June 13, 2013

Hack the Hive with Perforce Swarm

Helix Swarm

If you haven't seen already on TechCrunch and Develop, yesterday we released our new code collaboration platform Perforce Swarm. After working on Swarm for many months it's exciting to see the press covering it, but it's even more exciting to see you folks getting your hands on it to see what it can do. While our development team pauses to plan its future development work on Swarm and bask in the glow of the media coverage, I'd like to talk about your future development work on Swarm.

The Swarm backend is built on top of the Zend Framework 2, with a modern web front end powered by standards like Bootstrap and jQuery. Swarm ships with all the source included which means you can customize and extend it to fit your needs. It also has hooks for loading custom CSS and Javascript. As Boromir reminds us:

continuous delivery meme

While Swarm includes hooks for deploying code under review and for running automated tests on reviews, there is a good chance you are going to need more flexibility than that to fully integrate your continuous delivery pipeline into Swarm. Over the coming weeks the Swarm development team and I will post to this blog about the ways you can bend Swarm to your will.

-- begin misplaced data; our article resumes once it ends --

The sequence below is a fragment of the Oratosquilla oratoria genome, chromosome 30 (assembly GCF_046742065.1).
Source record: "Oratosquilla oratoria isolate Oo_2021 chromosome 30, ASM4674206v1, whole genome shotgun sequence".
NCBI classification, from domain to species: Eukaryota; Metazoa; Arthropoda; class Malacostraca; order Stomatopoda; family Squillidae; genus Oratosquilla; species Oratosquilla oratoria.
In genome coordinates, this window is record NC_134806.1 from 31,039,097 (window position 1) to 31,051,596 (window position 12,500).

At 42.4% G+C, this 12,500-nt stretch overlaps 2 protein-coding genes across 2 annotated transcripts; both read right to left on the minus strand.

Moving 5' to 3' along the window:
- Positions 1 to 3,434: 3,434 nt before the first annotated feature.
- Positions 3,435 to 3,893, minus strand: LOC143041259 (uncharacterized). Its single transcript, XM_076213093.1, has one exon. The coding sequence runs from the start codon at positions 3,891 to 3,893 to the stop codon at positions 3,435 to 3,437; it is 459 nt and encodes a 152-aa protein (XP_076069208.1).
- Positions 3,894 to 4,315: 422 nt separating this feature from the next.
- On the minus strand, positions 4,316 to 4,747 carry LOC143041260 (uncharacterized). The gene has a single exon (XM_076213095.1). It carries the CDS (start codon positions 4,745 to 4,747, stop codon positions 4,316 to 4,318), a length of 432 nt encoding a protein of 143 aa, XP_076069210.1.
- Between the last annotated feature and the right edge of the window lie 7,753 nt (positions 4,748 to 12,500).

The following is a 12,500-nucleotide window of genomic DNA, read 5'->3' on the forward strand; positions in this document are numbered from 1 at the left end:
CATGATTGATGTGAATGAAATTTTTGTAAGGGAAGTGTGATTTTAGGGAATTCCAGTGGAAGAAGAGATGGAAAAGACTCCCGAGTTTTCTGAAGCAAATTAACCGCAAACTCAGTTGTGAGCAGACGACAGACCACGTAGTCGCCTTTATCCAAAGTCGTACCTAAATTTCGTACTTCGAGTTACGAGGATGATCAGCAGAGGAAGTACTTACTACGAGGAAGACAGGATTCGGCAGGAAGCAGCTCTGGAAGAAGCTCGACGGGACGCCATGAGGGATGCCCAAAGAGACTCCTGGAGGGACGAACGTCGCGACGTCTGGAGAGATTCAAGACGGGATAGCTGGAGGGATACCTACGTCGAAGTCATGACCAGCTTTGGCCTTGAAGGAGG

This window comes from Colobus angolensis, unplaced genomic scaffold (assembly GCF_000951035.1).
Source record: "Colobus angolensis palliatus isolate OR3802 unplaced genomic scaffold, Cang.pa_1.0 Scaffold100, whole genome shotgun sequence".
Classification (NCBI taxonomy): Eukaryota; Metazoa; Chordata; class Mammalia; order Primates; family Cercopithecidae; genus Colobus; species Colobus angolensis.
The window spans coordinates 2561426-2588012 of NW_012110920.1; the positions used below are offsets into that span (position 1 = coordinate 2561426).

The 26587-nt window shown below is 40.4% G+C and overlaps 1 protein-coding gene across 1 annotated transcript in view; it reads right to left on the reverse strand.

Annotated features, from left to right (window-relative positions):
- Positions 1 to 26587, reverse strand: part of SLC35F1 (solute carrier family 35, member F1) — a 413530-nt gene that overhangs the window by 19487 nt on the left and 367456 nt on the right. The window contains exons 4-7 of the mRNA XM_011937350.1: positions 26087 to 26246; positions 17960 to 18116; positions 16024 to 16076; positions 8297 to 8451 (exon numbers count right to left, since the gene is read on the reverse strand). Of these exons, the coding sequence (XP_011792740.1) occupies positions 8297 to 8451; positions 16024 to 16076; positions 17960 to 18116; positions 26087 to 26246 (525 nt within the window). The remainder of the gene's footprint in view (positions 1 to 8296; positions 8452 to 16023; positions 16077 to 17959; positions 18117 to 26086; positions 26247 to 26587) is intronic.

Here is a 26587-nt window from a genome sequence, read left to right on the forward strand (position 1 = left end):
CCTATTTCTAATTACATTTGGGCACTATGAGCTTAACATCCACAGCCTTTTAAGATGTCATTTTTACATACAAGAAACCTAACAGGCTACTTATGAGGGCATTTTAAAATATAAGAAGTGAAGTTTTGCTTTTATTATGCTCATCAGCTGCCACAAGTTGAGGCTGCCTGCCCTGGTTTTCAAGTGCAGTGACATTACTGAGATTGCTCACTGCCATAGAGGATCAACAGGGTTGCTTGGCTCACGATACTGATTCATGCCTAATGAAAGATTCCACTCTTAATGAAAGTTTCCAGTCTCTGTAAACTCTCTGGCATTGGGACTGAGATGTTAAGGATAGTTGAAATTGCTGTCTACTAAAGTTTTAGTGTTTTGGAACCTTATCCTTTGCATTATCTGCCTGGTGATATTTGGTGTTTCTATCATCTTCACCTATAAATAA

To start off, let's look at how your other tools can create events in the Swarm activity feed. This could be useful for publishing data related to a project from multiple systems into a central activity feed.

Sometimes continuous delivery requires continuous takeout, so as a trivial example let's look at how to post the arrival of takeout to the activity feed.

curl --cookie-jar cjar --data 'user=ADMINUSER' --data 'password=ADMINPASS' http:// myswarm/login
curl -b cjar --data "type=food&user=Thai_food&action=has&target=arrived" http:// myswarm/activity/add

The first line logs into Swarm as a Perforce admin user to prevent unauthtorized users from posting to the activity feed. The second line takes the cookie generated from the first and posts the new activity to the "activity/add" endpoint. Shortly after executing curl the event will show up in the activity stream.

swarm activity

Activity can also be targeted to specific projects or users by specifying a "stream" parameter. For instance I could add the activity to just the Swarm project:

curl -b cjar --data "type=food&user=Thai_food&action=has&target=arrived&stream=project-swarm" http:// myswarm/activity/add

While this was a trivial example I'm sure you can imagine having your nightly regression tests reported to a project stream, or individual notifications published to user streams.

Swarm is available from our downloads page today! In the product help, you will find more information on how to mold and modify Swarm to your needs, and we have a very active Swarm forum where you can come to ask questions. We're looking forward to hearing about your experiences hacking Swarm.